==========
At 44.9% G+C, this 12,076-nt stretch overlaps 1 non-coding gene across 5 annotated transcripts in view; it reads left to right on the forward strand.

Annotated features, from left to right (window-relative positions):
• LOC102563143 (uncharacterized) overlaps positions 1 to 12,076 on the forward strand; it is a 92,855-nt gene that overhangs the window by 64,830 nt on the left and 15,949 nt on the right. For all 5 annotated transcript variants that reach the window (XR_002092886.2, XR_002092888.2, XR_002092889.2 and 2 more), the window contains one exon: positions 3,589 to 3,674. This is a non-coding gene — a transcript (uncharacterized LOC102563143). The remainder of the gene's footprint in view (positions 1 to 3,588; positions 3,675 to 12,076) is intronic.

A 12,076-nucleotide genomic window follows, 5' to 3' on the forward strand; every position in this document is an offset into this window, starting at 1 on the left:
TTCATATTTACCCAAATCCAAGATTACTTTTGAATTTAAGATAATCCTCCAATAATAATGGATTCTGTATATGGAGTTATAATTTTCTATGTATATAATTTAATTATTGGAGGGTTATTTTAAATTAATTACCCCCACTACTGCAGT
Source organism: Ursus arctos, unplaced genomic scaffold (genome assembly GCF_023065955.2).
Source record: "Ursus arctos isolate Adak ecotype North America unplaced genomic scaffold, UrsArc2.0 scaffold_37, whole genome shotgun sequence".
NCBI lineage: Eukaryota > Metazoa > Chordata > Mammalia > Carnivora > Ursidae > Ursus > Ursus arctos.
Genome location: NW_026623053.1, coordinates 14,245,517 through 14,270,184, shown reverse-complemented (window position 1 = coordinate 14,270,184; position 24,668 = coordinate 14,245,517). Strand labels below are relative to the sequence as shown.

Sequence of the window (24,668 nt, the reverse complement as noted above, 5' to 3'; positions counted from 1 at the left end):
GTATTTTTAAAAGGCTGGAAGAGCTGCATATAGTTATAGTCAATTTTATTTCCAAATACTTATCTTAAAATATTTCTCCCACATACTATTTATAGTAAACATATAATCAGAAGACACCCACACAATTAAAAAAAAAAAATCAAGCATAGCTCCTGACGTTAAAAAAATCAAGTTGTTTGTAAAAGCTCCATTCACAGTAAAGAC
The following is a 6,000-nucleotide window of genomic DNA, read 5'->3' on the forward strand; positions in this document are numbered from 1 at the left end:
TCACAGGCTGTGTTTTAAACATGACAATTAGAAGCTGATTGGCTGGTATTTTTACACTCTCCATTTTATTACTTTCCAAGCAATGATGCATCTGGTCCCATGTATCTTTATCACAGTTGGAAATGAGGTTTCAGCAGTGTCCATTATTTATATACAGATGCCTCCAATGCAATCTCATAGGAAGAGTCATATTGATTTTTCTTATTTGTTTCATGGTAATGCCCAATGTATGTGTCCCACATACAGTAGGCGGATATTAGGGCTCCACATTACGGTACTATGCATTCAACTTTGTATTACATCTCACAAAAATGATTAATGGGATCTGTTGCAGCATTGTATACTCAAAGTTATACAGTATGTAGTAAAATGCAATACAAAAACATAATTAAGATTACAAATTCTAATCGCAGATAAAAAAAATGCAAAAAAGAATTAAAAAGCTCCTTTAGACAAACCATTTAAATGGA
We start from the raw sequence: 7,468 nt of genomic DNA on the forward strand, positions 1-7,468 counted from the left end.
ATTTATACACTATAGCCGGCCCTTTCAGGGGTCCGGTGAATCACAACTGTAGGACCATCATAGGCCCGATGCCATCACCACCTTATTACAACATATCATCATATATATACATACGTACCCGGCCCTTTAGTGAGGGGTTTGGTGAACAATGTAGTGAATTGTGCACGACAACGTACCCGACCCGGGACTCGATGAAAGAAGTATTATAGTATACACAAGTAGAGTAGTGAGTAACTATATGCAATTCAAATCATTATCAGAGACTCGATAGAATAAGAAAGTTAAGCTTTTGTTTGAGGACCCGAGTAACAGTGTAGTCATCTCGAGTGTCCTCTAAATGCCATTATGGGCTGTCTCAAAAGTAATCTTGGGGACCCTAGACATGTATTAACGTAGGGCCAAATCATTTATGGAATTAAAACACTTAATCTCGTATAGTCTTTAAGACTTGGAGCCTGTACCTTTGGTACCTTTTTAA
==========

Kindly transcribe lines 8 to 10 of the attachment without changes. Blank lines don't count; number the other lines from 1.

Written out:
NCBI lineage: Eukaryota > Metazoa > Chordata > Mammalia > Carnivora > Ursidae > Ursus > Ursus arctos.
Genome location: NW_026623053.1, coordinates 14,245,517 through 14,270,184, shown reverse-complemented (window position 1 = coordinate 14,270,184; position 24,668 = coordinate 14,245,517). Strand labels below are relative to the sequence as shown.

Sequence of the window (24,668 nt, the reverse complement as noted above, 5' to 3'; positions counted from 1 at the left end):